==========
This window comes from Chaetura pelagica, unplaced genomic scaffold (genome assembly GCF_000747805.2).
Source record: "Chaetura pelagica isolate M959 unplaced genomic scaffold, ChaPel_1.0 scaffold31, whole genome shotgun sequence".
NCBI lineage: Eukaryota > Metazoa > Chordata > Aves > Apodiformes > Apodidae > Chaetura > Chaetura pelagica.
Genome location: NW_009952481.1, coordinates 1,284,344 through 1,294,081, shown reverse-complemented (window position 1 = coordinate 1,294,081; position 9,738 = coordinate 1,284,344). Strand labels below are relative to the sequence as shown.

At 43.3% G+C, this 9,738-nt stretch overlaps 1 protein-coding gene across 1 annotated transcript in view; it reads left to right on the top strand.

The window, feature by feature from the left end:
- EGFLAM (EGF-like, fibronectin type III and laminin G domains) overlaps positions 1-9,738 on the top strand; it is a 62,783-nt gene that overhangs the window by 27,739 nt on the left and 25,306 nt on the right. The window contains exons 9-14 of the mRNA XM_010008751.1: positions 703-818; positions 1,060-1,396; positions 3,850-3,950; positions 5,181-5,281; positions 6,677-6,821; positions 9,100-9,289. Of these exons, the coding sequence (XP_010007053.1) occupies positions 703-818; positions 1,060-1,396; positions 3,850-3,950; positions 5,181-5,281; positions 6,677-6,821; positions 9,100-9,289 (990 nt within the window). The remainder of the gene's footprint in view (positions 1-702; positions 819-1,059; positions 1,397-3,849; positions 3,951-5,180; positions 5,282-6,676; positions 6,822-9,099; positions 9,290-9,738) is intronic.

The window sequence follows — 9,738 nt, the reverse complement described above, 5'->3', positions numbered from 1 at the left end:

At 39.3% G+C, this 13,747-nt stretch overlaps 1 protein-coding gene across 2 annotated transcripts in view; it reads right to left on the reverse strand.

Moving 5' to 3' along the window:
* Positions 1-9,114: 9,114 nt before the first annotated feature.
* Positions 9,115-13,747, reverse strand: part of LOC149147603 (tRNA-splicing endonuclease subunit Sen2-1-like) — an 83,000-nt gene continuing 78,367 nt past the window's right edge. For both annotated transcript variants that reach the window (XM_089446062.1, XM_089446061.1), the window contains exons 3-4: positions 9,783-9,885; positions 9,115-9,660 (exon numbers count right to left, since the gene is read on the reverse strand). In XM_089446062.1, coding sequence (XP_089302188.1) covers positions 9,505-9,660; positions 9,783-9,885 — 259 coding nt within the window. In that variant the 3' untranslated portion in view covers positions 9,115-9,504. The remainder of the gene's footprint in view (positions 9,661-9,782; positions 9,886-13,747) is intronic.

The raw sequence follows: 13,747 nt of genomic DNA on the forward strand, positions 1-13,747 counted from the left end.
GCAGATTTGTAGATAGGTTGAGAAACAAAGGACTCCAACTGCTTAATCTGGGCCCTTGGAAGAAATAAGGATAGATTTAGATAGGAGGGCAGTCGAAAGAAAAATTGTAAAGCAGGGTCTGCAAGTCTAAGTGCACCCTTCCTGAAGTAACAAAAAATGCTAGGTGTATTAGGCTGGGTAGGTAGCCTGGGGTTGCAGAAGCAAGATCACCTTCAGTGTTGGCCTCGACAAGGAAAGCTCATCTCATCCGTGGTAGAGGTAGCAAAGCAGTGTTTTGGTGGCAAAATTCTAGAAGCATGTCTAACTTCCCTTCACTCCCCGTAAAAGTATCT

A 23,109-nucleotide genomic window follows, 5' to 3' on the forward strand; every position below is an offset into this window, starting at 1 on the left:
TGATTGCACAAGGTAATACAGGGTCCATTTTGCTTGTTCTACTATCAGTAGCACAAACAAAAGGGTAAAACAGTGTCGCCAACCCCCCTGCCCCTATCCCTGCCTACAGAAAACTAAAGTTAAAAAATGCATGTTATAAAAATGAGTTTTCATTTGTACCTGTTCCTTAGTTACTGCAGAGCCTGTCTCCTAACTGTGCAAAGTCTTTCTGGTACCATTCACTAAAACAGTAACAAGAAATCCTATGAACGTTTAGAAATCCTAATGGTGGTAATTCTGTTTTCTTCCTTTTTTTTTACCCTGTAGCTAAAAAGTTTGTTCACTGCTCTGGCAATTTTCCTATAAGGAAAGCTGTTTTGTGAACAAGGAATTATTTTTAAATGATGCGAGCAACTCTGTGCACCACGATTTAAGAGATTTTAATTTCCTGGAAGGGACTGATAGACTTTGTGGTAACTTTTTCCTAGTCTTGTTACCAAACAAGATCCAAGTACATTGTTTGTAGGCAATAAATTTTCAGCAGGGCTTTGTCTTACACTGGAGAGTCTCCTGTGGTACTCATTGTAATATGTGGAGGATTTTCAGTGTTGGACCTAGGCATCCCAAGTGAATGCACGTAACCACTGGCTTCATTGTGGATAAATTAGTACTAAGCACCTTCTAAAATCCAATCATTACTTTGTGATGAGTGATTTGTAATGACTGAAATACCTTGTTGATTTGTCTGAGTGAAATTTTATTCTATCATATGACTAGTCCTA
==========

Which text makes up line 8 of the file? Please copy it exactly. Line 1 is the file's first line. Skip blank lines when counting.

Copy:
The window sequence follows — 9,738 nt, the reverse complement described above, 5'->3', positions numbered from 1 at the left end: